Go beyond the Wall and across the narrow sea with this collection about George R.R. Martin’s A Song of Ice and Fire, from A Game of Thrones to A Dance with Dragons.
The epic game of thrones chronicled in George R.R. Martin’s A Song of Ice and Fire series has captured the imaginations of millions of readers. In Beyond the Wall, bestselling authors and acclaimed critics offer up thought-provoking essays and compelling insights:
Daniel Abraham reveals the unique challenges of adapting the original books into graphic novels.
Westeros.org founders Linda Antonsson and Elio M. García, Jr., explore the series’ complex heroes and villains, and their roots in the Romantic movement.
Wild Cards contributor Caroline Spector delves into the books’ controversial depictions of power and gender.
Plus much more, from military science fiction writer Myke Cole on the way Post-Traumatic Stress Disorder shapes many of the leading characters to author and television writer Ned Vizzini on the biases against genre fiction that color critical reactions to the series.
Thanks BenBella Books and Smart Pop Books for providing me a review copy of Beyond the Wall. If you are a fan of A Song of Ice and Fire then you will definitely love the essays in Beyond the Wall. Each essay explores a different facet in A Song of Ice and Fire with contributors ranging from some of the biggest names in modern Fantasy to experts on the series.
My favourite essays were the ones that looked at things in the series that a casual reader would miss. Such as in “An unreliable World”, Adam Whitehead talks about how unpredictable seasons affect the ability for people to tell time. Due to this uncertainty, people in Westeros rely on personal anecdotes as a scale on history.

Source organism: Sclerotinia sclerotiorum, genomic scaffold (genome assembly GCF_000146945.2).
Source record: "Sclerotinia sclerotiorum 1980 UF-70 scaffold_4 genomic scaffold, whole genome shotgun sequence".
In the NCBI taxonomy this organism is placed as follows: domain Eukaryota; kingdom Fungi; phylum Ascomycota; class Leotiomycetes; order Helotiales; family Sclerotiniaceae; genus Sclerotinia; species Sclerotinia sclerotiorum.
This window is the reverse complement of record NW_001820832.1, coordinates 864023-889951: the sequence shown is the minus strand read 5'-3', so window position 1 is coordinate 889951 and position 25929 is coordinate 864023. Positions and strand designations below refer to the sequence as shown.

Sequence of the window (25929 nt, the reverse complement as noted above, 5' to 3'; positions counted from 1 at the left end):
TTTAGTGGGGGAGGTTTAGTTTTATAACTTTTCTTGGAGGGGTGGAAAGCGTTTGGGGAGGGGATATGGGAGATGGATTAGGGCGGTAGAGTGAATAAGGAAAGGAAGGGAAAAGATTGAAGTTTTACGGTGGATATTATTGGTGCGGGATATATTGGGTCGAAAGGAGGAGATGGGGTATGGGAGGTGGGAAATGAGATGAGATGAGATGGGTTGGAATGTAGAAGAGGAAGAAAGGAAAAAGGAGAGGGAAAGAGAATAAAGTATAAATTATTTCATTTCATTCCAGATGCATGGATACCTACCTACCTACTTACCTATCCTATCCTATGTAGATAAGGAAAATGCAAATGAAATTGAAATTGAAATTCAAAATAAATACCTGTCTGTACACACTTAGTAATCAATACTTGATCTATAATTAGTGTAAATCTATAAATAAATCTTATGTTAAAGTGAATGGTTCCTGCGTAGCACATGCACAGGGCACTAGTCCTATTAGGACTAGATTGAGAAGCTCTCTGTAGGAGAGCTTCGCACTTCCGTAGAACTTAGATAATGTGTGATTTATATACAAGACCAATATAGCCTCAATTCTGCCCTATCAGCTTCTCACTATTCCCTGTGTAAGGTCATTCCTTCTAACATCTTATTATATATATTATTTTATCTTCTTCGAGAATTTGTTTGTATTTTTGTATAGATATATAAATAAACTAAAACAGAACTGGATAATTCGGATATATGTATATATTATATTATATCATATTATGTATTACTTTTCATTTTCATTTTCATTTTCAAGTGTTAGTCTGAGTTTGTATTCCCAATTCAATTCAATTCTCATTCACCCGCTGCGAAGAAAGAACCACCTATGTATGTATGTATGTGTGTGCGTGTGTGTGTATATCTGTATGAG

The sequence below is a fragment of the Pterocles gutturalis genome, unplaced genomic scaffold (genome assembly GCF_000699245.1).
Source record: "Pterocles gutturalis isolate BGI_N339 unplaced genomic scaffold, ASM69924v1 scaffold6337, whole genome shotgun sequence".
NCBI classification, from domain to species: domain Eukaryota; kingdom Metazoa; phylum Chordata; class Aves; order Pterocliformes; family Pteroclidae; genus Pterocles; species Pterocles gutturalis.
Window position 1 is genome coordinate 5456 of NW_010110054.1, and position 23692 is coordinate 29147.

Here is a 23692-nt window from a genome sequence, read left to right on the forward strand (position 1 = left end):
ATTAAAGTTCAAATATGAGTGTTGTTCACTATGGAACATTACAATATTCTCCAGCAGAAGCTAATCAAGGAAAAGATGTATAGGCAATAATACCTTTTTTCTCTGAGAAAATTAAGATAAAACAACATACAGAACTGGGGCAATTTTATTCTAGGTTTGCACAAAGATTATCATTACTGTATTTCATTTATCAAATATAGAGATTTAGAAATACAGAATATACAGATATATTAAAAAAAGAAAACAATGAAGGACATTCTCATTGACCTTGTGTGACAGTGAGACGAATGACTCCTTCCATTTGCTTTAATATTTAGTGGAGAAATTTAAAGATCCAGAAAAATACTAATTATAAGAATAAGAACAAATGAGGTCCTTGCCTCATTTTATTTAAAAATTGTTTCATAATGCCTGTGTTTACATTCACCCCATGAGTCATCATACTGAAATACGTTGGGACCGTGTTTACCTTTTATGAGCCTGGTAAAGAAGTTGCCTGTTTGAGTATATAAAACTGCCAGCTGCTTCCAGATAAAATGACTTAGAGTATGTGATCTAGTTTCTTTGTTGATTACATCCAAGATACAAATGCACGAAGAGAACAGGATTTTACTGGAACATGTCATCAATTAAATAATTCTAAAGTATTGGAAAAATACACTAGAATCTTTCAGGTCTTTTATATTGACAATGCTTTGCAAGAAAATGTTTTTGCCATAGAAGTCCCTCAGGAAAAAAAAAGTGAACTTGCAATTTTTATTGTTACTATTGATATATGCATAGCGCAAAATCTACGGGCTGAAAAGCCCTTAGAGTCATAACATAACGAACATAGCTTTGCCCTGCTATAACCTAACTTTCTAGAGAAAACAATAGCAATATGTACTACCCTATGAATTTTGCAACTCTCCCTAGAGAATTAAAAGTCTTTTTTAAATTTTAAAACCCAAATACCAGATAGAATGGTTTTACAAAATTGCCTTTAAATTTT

Daniel Abraham has a wonderful piece in this book detailing the difficulty in the story’s transition from book to comic. I always thought this is something very trivial to do and never imagined so much work must be put in to ensure there is a climax in each comic issue. Reading his essay also made me realise why the characters in the HBO series is a lot older. This is because the producers cannot legally show children in brutal situations.
In “Art Imitates War” Myke Cole analyses the series from an angle that I never thought of before, which is how the characters in the series deal with Post-Traumatic Stress Disorder and how it empowers or destroys them. I’ve never been to war myself so it was extremely fascinating to read about the different conditions that people go through to cope with crisis and how the characters in the book mirror them.
This is a wonderful companion book to A Song of Ice and Fire series and is highly recommended to any fan who wants to dig deeper into the series.